Posts Tagged ‘writing exhibitions’


In Uncategorized on November 19, 2010 at 1:45 pm

A score from my sequence A Curriculum Out of A Conversation There is Nothing That Is Not The Lesson appears November 5-29 2010, as part of INSTRUCTIONS FOR INITIAL CONDITIONS at Drift Station in Lincoln, Nebraska.

The scores mix short phrases, found texts, and one word poems, continuing the minimalism of my chapbook THE MOTH IS MOTH THIS MONEY NIGHT MOTH (The Knives, Forks and Spoons Press, 2010) more directly into a mode of research and enquiry.

Thus the title is followed by the poemwrd “FODL,” by the short tale “into his fears of singing in public his tongue was inserted” and, at the bottom of the following A4 page:

b e c a u s e y o u ‘ r e a l l p r a c t i t i o n e r s a l r e a d y

A subsequent text reads:

autobiographical content community based community discourse in comprehensive sequences conservative contexts for continuity in conventional critical citizenship in defining design development discourse form and content hidden implementation implicit institutionalized language of intervention in sequence of master narratives of null performance art and performative disruptions in performative implications of “poor”  poststructural predictability of preexisting  prescriptive problem-centred procedural structure of recapitulation in reified as script sequential social/historical determination of stereotypes in structure student influence on in teaching models transformation of

The text forms a sequence, but is also open to re-arrangements, and the addition of new material, although quite how closed and open it is as a system remains uncertain. Texts should be submitted as an invitation ot the curators to select and display as appropriate.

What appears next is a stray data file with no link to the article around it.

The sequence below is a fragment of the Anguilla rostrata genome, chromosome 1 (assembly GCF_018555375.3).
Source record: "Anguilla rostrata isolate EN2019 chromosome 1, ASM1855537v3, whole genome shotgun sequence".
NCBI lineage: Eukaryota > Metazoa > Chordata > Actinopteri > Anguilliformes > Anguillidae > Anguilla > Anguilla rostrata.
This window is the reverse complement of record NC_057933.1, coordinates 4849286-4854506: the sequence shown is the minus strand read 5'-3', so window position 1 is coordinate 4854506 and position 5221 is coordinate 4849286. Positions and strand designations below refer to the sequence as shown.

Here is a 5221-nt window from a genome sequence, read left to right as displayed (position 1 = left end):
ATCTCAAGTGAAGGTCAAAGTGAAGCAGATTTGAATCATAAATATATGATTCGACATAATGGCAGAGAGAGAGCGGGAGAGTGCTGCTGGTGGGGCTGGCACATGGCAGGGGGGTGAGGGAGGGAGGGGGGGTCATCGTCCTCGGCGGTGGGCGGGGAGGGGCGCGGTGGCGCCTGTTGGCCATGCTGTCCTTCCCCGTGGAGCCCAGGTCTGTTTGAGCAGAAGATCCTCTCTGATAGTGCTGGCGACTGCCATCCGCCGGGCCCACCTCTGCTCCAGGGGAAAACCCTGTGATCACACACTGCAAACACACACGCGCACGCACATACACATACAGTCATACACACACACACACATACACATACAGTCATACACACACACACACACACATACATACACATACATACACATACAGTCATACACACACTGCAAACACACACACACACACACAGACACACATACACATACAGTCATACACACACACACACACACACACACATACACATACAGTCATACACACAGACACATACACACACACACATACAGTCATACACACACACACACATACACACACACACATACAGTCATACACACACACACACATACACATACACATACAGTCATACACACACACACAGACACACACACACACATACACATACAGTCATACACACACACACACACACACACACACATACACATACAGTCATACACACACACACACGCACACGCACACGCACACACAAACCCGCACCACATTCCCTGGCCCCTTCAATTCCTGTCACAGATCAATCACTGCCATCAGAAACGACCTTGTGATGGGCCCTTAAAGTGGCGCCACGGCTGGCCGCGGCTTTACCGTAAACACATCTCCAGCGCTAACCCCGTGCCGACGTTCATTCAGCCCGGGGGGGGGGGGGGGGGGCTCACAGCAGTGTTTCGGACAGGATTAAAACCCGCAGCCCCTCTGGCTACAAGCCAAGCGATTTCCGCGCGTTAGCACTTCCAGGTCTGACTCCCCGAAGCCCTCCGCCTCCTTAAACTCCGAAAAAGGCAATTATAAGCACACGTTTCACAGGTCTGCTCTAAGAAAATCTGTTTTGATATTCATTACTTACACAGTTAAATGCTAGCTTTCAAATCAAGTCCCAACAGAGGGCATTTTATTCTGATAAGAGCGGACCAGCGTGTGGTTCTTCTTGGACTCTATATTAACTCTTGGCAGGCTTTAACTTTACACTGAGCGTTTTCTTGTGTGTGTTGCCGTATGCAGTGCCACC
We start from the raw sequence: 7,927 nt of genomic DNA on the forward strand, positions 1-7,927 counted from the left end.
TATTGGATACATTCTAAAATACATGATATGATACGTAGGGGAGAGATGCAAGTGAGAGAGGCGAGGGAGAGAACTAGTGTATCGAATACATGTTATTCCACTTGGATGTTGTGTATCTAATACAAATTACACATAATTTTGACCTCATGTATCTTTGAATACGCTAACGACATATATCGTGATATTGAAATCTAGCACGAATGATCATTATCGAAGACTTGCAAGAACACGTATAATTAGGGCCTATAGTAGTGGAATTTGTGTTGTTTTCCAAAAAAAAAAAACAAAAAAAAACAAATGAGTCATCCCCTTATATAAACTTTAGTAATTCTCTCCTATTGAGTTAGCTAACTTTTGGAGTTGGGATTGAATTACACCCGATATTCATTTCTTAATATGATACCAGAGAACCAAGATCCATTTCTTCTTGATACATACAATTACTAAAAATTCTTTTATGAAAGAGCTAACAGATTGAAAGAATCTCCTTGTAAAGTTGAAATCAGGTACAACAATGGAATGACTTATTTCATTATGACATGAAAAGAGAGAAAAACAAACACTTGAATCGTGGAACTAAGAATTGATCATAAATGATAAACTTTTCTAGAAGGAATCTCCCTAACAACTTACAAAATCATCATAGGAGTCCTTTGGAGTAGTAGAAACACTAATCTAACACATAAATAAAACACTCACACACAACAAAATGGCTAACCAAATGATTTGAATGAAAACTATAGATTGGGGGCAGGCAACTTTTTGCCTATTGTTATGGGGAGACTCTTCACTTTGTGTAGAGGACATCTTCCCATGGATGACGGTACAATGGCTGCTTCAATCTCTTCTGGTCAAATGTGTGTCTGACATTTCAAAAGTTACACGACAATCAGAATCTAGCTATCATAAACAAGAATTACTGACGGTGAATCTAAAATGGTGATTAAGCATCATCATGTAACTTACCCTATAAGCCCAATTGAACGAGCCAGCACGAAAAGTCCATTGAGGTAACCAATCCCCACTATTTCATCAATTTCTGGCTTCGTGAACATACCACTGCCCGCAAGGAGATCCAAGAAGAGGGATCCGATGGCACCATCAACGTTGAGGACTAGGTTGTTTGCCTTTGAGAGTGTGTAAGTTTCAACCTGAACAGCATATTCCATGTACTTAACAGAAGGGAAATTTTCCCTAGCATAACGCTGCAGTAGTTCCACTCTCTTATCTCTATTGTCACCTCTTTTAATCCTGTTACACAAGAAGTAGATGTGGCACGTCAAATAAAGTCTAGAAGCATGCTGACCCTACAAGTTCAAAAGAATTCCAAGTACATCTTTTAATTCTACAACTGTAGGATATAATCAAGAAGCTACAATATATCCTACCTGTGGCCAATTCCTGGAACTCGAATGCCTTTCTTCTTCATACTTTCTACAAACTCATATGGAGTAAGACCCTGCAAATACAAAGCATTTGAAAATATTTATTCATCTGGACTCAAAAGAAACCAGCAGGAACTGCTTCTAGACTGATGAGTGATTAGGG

The concluding five texts of the sequence, one per page, are as follows:






Add a dog.
Blink your gog





See the full document of A CURRICULUM OUT OF A CONVERSATION  as a PDF here. INSTRUCTIONS FOR INITIAL CONDITIONS is curated in collaboration with Parallax Space. The curators describe the project as follows:

The “initial condition” is a term used in Chaos Theory referring to a simple starting point that, when the system is set into motion, is radically transformed into an unpredictable result.  The works in this exhibition describe an initial condition by which an artwork can be made or enacted, taking on the form of instructions that are exhibited as artworks in and of themselves.

They run across traditions and disciplines: some act as a catalyst for acts meant to be carried out immediately, while others are purely poetic calling for no action, or are conceptual or impossible to be realized and can only be completed mentally. Viewers are invited to engage the works as they see fit, either here in the gallery or later at a location of their choice.

The works in this exhibition are the result of an international open call, using the internet as a medium to both solicit and “ship” works.  Over 120 artists from six continents sent works, which were limited to an emailed file that could be printed in black and white on an 8.5 x 11” sheet of paper. These limitations served to show that art fundamentally is not about materials, media, or financial resources but about ideas.  We were surprised and delighted by the diversity of the art works received and proudly present them to you.